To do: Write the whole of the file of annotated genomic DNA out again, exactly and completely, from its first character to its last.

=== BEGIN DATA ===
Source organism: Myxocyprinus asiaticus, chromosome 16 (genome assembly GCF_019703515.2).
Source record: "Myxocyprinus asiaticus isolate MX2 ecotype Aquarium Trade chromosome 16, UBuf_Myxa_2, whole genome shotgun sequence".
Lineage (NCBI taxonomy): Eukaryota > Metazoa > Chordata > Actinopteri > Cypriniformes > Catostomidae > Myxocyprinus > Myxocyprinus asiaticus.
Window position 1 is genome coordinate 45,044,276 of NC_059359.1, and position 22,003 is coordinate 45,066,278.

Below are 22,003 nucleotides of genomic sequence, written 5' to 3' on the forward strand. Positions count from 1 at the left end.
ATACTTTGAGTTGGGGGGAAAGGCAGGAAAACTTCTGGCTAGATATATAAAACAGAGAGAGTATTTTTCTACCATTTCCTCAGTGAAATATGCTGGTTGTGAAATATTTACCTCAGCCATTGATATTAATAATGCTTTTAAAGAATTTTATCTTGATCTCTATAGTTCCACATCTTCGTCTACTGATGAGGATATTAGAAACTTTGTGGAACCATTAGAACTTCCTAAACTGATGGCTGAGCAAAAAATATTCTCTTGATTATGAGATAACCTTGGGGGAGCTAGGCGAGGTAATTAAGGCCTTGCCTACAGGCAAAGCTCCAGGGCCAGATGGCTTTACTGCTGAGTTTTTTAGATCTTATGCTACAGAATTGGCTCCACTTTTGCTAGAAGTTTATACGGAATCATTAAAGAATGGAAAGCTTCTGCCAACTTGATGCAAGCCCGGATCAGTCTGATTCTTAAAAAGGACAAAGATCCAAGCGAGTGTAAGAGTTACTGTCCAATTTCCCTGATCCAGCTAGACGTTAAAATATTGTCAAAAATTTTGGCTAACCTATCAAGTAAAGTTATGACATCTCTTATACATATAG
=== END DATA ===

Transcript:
Source organism: Myxocyprinus asiaticus, chromosome 16 (genome assembly GCF_019703515.2).
Source record: "Myxocyprinus asiaticus isolate MX2 ecotype Aquarium Trade chromosome 16, UBuf_Myxa_2, whole genome shotgun sequence".
Lineage (NCBI taxonomy): Eukaryota > Metazoa > Chordata > Actinopteri > Cypriniformes > Catostomidae > Myxocyprinus > Myxocyprinus asiaticus.
Window position 1 is genome coordinate 45,044,276 of NC_059359.1, and position 22,003 is coordinate 45,066,278.

Below are 22,003 nucleotides of genomic sequence, written 5' to 3' on the forward strand. Positions count from 1 at the left end.
ATACTTTGAGTTGGGGGGAAAGGCAGGAAAACTTCTGGCTAGATATATAAAACAGAGAGAGTATTTTTCTACCATTTCCTCAGTGAAATATGCTGGTTGTGAAATATTTACCTCAGCCATTGATATTAATAATGCTTTTAAAGAATTTTATCTTGATCTCTATAGTTCCACATCTTCGTCTACTGATGAGGATATTAGAAACTTTGTGGAACCATTAGAACTTCCTAAACTGATGGCTGAGCAAAAAATATTCTCTTGATTATGAGATAACCTTGGGGGAGCTAGGCGAGGTAATTAAGGCCTTGCCTACAGGCAAAGCTCCAGGGCCAGATGGCTTTACTGCTGAGTTTTTTAGATCTTATGCTACAGAATTGGCTCCACTTTTGCTAGAAGTTTATACGGAATCATTAAAGAATGGAAAGCTTCTGCCAACTTGATGCAAGCCCGGATCAGTCTGATTCTTAAAAAGGACAAAGATCCAAGCGAGTGTAAGAGTTACTGTCCAATTTCCCTGATCCAGCTAGACGTTAAAATATTGTCAAAAATTTTGGCTAACCTATCAAGTAAAGTTATGACATCTCTTATACATATAG